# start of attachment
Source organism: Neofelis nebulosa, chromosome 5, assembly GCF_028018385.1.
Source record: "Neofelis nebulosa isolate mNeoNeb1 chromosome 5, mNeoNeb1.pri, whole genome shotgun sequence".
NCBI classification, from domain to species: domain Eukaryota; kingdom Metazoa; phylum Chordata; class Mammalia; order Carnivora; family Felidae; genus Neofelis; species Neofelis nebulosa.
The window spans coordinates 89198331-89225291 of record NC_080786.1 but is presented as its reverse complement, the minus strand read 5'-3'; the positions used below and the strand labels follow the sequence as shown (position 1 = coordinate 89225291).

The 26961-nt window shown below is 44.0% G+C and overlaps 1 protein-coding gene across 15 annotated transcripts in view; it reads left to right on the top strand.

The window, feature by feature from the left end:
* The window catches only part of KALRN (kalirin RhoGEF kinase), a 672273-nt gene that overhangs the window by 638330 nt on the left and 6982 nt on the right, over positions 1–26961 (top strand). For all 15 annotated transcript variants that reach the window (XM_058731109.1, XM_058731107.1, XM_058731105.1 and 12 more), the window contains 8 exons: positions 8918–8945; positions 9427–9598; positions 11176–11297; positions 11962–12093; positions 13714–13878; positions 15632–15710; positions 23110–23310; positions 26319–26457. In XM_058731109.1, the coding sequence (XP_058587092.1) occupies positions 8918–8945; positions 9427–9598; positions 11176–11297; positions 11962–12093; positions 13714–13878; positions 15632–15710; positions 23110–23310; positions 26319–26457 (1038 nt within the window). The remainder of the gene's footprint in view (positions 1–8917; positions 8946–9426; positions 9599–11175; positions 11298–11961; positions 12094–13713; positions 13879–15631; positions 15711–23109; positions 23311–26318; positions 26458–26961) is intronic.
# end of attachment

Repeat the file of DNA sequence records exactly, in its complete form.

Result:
Source organism: Neofelis nebulosa, chromosome 5, assembly GCF_028018385.1.
Source record: "Neofelis nebulosa isolate mNeoNeb1 chromosome 5, mNeoNeb1.pri, whole genome shotgun sequence".
NCBI classification, from domain to species: domain Eukaryota; kingdom Metazoa; phylum Chordata; class Mammalia; order Carnivora; family Felidae; genus Neofelis; species Neofelis nebulosa.
The window spans coordinates 89198331-89225291 of record NC_080786.1 but is presented as its reverse complement, the minus strand read 5'-3'; the positions used below and the strand labels follow the sequence as shown (position 1 = coordinate 89225291).

The 26961-nt window shown below is 44.0% G+C and overlaps 1 protein-coding gene across 15 annotated transcripts in view; it reads left to right on the top strand.

The window, feature by feature from the left end:
* The window catches only part of KALRN (kalirin RhoGEF kinase), a 672273-nt gene that overhangs the window by 638330 nt on the left and 6982 nt on the right, over positions 1–26961 (top strand). For all 15 annotated transcript variants that reach the window (XM_058731109.1, XM_058731107.1, XM_058731105.1 and 12 more), the window contains 8 exons: positions 8918–8945; positions 9427–9598; positions 11176–11297; positions 11962–12093; positions 13714–13878; positions 15632–15710; positions 23110–23310; positions 26319–26457. In XM_058731109.1, the coding sequence (XP_058587092.1) occupies positions 8918–8945; positions 9427–9598; positions 11176–11297; positions 11962–12093; positions 13714–13878; positions 15632–15710; positions 23110–23310; positions 26319–26457 (1038 nt within the window). The remainder of the gene's footprint in view (positions 1–8917; positions 8946–9426; positions 9599–11175; positions 11298–11961; positions 12094–13713; positions 13879–15631; positions 15711–23109; positions 23311–26318; positions 26458–26961) is intronic.